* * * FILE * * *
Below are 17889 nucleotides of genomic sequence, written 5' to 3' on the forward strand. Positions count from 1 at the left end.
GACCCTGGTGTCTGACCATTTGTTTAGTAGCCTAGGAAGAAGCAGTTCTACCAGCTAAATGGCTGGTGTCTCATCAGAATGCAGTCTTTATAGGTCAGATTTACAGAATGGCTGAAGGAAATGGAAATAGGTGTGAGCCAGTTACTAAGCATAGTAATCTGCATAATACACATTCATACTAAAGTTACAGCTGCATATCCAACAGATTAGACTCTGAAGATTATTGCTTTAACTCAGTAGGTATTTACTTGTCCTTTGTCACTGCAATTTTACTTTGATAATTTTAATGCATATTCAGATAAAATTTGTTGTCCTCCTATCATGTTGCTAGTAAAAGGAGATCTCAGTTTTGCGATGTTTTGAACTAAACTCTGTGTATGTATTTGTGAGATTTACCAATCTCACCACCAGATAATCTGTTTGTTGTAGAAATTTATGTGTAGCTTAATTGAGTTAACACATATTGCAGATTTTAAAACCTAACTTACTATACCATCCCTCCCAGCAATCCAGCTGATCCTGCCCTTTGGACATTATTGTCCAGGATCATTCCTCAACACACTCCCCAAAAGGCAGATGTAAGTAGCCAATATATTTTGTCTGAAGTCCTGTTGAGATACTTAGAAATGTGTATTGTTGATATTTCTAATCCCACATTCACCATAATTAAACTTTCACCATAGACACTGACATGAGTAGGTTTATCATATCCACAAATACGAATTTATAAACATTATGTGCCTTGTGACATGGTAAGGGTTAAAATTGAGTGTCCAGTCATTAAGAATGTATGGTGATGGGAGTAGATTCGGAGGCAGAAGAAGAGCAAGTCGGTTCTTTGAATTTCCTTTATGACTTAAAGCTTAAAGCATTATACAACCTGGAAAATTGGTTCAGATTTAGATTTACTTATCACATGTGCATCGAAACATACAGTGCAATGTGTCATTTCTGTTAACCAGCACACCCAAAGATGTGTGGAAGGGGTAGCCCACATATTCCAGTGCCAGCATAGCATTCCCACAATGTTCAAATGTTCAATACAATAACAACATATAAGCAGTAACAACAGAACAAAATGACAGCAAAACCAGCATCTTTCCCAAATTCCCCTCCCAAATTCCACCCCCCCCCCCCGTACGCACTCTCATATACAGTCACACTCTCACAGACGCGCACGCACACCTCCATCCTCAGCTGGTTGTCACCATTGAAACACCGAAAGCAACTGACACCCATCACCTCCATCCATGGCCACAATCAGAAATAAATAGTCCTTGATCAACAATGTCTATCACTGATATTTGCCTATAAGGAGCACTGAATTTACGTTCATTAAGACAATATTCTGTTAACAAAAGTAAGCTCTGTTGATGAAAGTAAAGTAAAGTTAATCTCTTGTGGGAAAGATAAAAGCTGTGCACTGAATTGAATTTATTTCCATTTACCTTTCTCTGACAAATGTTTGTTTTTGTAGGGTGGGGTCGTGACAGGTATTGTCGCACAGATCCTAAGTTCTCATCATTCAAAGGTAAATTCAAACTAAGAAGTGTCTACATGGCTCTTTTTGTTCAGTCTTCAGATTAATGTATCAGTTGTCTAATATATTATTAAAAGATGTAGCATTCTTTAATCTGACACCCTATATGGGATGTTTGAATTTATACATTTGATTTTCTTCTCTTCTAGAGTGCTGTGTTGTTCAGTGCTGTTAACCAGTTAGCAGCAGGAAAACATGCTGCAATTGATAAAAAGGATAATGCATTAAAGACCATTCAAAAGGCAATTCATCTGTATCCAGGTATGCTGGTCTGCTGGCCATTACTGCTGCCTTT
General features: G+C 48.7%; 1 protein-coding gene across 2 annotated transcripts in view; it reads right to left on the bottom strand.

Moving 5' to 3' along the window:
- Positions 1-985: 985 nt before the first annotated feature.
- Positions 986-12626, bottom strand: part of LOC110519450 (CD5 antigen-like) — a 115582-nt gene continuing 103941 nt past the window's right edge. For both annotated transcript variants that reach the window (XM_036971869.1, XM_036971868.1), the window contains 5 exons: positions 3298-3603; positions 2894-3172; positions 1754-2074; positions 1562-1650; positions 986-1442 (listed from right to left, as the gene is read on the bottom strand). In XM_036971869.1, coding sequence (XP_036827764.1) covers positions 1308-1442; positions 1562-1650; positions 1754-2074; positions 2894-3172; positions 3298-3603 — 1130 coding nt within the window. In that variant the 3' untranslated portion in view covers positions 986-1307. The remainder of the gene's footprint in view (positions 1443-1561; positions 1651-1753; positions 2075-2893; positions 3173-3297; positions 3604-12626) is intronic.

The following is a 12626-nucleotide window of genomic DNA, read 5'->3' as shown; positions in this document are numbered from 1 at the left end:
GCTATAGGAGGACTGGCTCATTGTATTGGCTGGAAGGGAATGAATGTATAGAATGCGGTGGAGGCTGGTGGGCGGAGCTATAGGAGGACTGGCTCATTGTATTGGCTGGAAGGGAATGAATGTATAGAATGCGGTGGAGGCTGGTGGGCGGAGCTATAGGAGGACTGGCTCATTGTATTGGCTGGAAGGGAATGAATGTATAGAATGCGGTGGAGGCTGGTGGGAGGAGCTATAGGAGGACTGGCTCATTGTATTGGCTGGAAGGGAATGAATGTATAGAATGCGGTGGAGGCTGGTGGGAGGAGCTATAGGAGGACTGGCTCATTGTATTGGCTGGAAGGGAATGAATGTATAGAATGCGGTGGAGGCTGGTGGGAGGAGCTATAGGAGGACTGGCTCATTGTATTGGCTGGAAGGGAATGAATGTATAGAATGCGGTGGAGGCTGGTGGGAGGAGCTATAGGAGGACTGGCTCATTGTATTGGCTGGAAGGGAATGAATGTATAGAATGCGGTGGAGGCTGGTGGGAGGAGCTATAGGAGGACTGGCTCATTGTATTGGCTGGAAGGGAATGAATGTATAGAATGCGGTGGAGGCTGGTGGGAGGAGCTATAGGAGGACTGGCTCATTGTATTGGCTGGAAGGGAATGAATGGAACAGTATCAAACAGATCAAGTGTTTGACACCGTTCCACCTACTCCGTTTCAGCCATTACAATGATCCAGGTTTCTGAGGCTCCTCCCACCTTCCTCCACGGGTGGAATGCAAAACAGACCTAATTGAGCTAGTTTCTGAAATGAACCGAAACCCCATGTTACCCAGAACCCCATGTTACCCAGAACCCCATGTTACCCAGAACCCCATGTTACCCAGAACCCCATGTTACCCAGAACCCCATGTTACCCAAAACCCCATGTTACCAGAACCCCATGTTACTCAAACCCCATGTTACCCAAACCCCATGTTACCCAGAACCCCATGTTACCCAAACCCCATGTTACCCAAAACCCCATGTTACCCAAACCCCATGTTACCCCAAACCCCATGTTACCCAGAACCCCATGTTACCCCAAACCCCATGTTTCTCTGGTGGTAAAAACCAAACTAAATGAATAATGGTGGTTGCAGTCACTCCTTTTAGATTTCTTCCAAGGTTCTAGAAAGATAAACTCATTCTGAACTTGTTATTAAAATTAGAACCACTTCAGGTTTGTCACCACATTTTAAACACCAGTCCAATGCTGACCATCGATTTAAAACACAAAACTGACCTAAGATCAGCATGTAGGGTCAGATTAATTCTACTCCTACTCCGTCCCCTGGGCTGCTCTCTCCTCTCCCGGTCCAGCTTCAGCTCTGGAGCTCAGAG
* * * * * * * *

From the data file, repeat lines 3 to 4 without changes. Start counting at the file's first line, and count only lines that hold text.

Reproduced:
General features: G+C 48.7%; 1 protein-coding gene across 2 annotated transcripts in view; it reads right to left on the bottom strand.

Moving 5' to 3' along the window: